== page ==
Study on Calgary playground, school zone changes shows less speeding, collisions after harmonization

FILE: A school zone sign in Calgary, Alberta. Dani Lantela/Global News

A University of Calgary study that looked at data before and after school and playground speed zone hours were combined and changed to one year-round time found a decrease in average speed and collisions.

Prior to 2014, school zones in Calgary were in effect from 7:30 a.m. to 5:30 p.m. and playground zones were in effect from 8:30 a.m. to one hour after sunset.

READ MORE: Slowing down year-round: Calgary turns school zones into playground zones

The study explains school and playground zone hours were changed to one consistent time as of Sept. 1, 2014 in an effort to improve pedestrian safety.

By March 2016, all school zones were changed to playground zones, which are now in effect from 7:30 a.m. to 9 p.m. year-around and have a speed limit of 30 km/h.

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The study gathered data from September 2013 to August 2014 as “before data” and from November 2015 to October 2016 as “after data.” The data was collected from 11 playground zones and 18 school zones.

Results showed a decrease in average speed from 35.9 km/h to 30.1 km/h and a deviation dropping from 11.7 km/h to 6.7 km/h.

READ MORE: Over 332 tickets handed out in Calgary playground zones during back to school week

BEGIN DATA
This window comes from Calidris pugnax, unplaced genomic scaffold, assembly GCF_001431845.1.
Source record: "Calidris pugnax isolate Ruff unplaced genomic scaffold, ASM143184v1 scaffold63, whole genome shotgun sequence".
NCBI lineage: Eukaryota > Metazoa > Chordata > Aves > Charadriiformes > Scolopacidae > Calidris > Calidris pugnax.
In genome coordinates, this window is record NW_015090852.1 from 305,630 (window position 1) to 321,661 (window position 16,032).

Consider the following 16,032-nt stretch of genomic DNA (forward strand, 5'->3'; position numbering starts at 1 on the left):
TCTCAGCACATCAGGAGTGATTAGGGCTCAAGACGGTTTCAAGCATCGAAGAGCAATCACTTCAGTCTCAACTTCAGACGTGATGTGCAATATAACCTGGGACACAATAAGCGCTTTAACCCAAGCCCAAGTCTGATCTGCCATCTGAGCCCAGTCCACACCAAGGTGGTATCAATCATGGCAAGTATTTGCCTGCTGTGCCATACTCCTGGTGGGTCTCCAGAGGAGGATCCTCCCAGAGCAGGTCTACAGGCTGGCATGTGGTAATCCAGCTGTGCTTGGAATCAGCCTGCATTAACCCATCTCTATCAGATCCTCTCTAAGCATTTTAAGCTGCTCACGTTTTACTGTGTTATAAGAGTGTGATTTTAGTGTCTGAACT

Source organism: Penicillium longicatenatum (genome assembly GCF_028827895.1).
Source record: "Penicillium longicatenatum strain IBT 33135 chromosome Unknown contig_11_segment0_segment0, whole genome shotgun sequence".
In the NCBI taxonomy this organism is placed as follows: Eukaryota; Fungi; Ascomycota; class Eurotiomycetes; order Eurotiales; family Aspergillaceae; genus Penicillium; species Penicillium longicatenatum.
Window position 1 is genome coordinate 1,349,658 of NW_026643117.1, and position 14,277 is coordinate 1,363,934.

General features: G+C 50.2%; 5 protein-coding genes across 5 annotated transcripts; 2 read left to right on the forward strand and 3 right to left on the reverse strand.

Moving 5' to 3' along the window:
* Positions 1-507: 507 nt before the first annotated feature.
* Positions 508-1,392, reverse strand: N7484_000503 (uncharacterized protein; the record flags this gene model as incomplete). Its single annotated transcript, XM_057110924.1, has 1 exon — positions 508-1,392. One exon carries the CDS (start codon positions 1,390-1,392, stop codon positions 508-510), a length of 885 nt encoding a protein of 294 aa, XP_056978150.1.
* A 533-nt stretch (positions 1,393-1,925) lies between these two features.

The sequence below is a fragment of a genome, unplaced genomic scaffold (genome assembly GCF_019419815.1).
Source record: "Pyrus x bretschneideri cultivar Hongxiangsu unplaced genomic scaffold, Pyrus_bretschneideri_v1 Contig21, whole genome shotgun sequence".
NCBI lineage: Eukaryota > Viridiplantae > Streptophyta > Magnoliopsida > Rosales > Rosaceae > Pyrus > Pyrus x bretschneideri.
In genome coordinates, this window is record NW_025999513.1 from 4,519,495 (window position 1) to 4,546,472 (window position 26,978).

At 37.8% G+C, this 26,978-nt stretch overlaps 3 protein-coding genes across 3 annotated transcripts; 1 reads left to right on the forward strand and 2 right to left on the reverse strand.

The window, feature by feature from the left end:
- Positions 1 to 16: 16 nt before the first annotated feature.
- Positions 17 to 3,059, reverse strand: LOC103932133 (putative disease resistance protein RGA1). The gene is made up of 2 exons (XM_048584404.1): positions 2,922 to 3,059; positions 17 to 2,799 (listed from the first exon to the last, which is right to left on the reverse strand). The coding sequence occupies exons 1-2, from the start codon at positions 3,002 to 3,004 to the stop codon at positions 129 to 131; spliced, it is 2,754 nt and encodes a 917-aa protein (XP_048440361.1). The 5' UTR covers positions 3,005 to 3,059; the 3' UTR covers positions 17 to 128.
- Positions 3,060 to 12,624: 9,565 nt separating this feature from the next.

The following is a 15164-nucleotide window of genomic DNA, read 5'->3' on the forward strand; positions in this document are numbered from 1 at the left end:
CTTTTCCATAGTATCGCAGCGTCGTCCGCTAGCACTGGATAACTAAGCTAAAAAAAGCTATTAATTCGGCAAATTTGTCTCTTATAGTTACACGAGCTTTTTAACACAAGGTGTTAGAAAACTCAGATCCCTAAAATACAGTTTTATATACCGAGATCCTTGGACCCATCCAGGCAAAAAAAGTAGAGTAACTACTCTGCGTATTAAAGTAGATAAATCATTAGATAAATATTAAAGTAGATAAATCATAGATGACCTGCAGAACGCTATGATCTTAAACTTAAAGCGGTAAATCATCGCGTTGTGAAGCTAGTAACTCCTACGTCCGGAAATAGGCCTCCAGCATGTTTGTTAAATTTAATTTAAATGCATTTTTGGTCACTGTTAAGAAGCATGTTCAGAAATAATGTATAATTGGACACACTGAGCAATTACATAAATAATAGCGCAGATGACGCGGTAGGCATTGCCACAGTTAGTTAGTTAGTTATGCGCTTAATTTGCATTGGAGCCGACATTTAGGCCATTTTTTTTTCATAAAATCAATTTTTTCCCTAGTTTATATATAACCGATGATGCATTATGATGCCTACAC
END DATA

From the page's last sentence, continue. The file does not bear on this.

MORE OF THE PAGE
Thirty pedestrians were involved in collisions in school and playground zones before the harmonization; 20 were involved after.

“The results showed that the collision rate decreased after harmonization: the collision rate dropped from 0.049 collisions per million kilometres of vehicle travel per year to 0.011 collisions per million kilometres of travel per year throughout the city,” reads the study.

“When we observed the number of collisions per kilometres from 2009 to 2016 in school and playground zones, the rate was highest in 2013, which was possibly due to the high snowfall that year. The collision rate decreased after 2013; the new consistent zone times might have helped in terms of reducing the collision rate.”

The study also found over 80 per cent of people who completed an online survey found it easier to remember the zone times when it was one consistent time throughout the week.

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The chair of the city’s transportation committee said he thinks the change has become a standard in the minds of drivers, despite some initial unease.

“Even though it extends a little bit into the evening, which many people were not happy about, a lot of these schools have a lot of activities going on in the evenings,” Councillor Shane Keating said of the zone hours. “What this did is it actually took away – ‘Well can I go 50 or can I go 30?’

“When you looked at the benefits of what it actually did, I think it far outweighs the minor inconvenience that drivers had.”


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